The Witcher 3: Wild Hunt

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The Witcher 3: Wild Hunt is an action role-playing game developed by Polish developer CD Projekt Red, and first published in 2015. It is the sequel to the 2011 game The Witcher 2: Assassins of Kings and the third and final main game in The Witcher video game series played in an open world with a third-person perspective. The games are based on The Witcher series of fantasy novels written by Andrzej Sapkowski.

Lens 1: Essential Experience

Essential Experience 1: Storytelling

The immersive storyline. This is one of the reasons why Witcher 3 is always one of the games on my top recommendation list. In this game, every quest and mission felt carefully designed and tells a unique story. Even for some random side quest or a “collect items” contract, there is a story behind it to be discovered and doesn’t feel repetitive. Other than the common dialogue-styled storytelling, there is also a rich amount of artefacts, scriptures, history books and monuments to read and understand how this world was like in the past. In addition, players do not just simply follow the story as it is, they get to make decisions and choices in the game that determines how they want the story to end. This makes the storytelling of the game even more immersive as the players get to “live” the story instead of simply “listening” to it.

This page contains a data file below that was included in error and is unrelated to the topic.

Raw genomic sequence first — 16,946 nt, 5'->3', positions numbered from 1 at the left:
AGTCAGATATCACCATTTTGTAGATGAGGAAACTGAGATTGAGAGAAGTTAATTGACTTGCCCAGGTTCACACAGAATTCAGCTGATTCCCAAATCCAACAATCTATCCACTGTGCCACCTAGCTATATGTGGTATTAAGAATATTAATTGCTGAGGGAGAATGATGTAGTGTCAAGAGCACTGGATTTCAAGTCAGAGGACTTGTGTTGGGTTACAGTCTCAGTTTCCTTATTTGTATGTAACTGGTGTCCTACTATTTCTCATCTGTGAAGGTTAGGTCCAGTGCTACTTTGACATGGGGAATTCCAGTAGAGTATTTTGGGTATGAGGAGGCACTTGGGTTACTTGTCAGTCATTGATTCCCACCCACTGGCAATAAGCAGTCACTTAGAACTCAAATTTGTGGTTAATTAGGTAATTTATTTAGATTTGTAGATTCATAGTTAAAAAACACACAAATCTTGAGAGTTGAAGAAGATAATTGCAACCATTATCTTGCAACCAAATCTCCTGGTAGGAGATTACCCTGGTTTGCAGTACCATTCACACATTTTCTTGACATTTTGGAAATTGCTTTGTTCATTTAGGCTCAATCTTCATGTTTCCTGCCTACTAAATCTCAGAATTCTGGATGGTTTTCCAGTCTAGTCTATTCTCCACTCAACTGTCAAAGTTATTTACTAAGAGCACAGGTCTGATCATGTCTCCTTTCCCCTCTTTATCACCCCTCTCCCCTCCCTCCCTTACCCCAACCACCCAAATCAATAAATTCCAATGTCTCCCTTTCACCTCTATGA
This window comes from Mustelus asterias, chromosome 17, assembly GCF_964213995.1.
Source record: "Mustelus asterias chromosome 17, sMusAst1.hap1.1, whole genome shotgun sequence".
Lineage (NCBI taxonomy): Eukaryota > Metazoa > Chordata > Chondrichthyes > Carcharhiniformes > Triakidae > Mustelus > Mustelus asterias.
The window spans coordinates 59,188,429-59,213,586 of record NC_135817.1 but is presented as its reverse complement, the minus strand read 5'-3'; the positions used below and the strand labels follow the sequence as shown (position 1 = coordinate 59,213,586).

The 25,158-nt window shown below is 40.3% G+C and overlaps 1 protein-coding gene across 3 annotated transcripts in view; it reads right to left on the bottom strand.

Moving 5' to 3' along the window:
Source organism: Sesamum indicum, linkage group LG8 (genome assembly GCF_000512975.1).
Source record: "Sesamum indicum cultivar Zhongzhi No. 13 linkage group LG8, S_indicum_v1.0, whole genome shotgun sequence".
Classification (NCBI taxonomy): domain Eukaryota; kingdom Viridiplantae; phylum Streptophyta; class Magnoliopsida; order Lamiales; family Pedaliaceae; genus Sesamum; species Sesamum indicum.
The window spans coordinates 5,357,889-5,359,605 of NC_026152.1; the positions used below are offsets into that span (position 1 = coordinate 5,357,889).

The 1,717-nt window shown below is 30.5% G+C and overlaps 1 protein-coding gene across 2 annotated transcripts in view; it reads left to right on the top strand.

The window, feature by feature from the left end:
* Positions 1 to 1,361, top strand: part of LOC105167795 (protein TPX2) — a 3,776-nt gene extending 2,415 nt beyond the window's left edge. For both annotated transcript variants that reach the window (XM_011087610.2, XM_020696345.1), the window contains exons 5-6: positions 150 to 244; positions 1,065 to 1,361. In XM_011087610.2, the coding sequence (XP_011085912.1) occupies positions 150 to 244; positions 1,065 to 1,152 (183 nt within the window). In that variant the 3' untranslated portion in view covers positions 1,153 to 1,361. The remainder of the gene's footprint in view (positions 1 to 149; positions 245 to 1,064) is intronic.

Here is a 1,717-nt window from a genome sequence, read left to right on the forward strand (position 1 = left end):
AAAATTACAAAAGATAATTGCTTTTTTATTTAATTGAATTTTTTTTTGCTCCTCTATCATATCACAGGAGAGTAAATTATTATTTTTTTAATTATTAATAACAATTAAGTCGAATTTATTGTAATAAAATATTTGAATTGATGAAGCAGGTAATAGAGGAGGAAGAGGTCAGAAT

Essential Experience 2: Immersive Open-World Exploration

Some funny dialogues 🤡

Though the open-world concept is becoming a common staple in the triple-A industry, there is something unique about Witcher 3’s open-world experience that differs from many out there. One of the key differences is the NPCs. In Witcher 3, every NPC carries their unique dialogue with the players (Most of the time 🤡). In addition, if my memory serves me correctly, I seldom met any NPCs with the identical appearance in the same setting before. This makes every interaction with the NPCs truly special and makes the overall impression of the game more engaging.

Free roam ⛰️

Besides the NPC design, the overall environmental and audio design has also elevated the game’s immersiveness. For example, when the wind blows, the players could actually hear the leaves rustling. (Sometimes, I will just pause my quest in the game and stop somewhere just to enjoy the syntactic scenery ⛰️)

Lens 2 & Lens 3: Surprise & Fun

Gameplay Demo ⚔️